You may not be able to tell a book by its cover.
But you apparently CAN tell which car loses value slower than average by its color.
And, the odder the better, it seems, based on an analysis of 1.6 million used car sales by iSeeCars.com, an automotive data and research company that helps consumers find the best car deals.
In fact, orange, yellow and green vehicles lost value a lot slower than those in more typical colors such as black, white and silver among three-year-old models, according to iSeeCars, which assessed sales of 2013 model vehicles between July 1, 2015, and June 30, 2016.
“One of the main contributing factors [to the differing depreciation rates] is supply and demand,” explained Phong Ly, CEO of iSeeCars. “The more unusual colors, such as orange, yellow and green are not as readily available, making up only 1.5 percent of all vehicles, yet they are popular with enough car buyers to create a demand that directly affects their resale value.”
For example, orange vehicles depreciated 21.6 percent over three years, compared to the average 29.8 percent rate of depreciation for all vehicles, while gold vehicles lost the most at 33.5 percent of value. Yellow and green cars depreciated 22 percent and 24.5 percent, respectively, iSeeCars reported.
Brown, red, gray, white, blue, black, silver and beige vehicles were closer to the depreciation average, with values falling between 28.5 percent and 31.2 percent.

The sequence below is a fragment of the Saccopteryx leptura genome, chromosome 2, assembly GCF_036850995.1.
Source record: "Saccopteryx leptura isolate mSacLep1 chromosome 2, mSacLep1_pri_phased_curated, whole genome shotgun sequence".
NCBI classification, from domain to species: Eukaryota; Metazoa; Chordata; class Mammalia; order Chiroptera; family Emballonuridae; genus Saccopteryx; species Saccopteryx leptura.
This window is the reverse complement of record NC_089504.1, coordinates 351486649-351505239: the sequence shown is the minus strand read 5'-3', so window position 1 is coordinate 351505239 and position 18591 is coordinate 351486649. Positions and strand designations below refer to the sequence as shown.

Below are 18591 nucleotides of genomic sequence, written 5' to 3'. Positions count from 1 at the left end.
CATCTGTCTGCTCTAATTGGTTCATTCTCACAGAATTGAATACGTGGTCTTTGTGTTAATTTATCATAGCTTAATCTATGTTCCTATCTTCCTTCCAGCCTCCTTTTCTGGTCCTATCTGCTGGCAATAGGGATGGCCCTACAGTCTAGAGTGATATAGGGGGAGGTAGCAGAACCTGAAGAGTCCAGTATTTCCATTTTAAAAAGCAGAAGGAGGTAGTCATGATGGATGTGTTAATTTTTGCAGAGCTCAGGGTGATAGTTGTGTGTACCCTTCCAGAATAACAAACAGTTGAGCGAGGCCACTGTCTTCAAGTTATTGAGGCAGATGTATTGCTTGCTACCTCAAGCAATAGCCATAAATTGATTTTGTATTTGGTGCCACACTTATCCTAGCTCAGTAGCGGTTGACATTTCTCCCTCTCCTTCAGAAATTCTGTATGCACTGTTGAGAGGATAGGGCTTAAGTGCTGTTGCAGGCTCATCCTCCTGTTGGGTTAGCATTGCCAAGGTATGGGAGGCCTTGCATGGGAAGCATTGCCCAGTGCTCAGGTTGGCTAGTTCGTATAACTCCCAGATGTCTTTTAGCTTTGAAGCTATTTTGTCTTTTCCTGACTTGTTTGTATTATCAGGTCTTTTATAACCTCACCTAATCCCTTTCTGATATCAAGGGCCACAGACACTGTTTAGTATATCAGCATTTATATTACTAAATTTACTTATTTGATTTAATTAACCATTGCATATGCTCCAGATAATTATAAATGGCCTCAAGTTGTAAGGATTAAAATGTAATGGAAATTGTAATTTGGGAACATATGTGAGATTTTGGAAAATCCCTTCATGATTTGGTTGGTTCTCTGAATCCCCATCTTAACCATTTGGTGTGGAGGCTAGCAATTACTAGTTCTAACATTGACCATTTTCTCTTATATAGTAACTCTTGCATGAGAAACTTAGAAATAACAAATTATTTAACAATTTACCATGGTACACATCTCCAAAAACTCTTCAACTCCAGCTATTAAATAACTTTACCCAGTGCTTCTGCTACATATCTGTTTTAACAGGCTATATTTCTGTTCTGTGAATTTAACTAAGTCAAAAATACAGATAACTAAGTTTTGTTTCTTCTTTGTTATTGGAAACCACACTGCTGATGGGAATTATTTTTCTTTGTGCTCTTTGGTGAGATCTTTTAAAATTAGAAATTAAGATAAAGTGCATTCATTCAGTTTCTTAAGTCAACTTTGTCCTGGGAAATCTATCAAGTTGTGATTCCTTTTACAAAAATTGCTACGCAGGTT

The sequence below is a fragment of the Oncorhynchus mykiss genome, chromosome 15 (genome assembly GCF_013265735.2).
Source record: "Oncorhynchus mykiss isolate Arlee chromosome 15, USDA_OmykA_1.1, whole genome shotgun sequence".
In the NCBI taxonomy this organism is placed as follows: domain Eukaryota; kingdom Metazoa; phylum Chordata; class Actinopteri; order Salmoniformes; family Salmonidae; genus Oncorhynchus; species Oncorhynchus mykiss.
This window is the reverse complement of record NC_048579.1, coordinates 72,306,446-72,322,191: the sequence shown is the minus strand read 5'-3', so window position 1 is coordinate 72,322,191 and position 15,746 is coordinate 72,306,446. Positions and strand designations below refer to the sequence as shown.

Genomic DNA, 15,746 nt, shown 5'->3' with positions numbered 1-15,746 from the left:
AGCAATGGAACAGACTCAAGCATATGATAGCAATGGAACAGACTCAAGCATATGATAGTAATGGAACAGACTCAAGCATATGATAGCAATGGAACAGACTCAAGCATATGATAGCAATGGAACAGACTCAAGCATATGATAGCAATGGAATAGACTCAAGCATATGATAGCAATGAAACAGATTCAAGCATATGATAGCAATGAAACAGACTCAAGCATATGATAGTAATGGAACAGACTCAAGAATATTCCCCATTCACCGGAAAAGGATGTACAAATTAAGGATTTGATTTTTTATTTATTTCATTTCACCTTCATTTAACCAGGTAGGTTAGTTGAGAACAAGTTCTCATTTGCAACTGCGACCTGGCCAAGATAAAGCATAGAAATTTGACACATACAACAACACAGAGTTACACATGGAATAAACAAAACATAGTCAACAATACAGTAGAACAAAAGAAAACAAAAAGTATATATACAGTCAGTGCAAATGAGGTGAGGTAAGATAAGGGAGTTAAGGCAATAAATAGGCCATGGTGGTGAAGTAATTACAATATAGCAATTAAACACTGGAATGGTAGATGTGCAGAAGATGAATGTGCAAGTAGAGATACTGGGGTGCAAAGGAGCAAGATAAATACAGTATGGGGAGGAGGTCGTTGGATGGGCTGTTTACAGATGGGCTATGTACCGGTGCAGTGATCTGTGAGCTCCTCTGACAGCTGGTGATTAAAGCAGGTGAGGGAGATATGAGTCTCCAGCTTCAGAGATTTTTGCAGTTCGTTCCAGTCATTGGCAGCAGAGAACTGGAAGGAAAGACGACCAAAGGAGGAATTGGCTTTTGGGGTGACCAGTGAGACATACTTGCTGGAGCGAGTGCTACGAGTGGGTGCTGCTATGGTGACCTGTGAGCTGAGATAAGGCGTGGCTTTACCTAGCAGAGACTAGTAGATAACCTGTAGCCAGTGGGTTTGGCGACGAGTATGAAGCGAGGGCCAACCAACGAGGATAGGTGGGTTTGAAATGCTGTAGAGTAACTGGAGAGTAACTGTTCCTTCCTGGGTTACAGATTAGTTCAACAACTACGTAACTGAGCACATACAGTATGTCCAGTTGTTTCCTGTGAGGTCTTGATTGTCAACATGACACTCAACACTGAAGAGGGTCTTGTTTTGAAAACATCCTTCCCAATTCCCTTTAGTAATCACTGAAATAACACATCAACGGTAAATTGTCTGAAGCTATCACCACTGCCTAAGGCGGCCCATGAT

But there’s another reason vehicles in rarer colors retain value better – lower average mileage.
“Cars in orange, yellow, and to a lesser extent, green, are primarily sports cars and muscle cars,” said Ly. “Not only do these colors appeal to many of the buyers in these segments, but these cars are driven less, most likely because they are not used as daily [vehicles].”
The average mileage of a three-year-old orange sports car, for example, is 27,210 miles, and even less for muscle cars at 26,822 miles, iSeeCars reports. Those mileage averages are almost 10,000 miles less than the average of 36,324 miles for all vehicles.
And what of the sharp drop in the value of gold-colored vehicles?
“The majority of gold cars are sedans, which have seen less demand in recent years,” reported iSeeCars. “We suspect that lower popularity of sedans may be driving the depreciation of gold vehicles overall.”
The bottom line, according to Ly, is that most consumers shouldn’t expect more than the average value of their trade-in or lease return, “but consumers who have a car in orange, yellow or green may be able to get more money for their cars, potentially adding to the down payment on their next car.”
For better or worse, that also means you’ll have to drive an orange, yellow or green car in the meantime.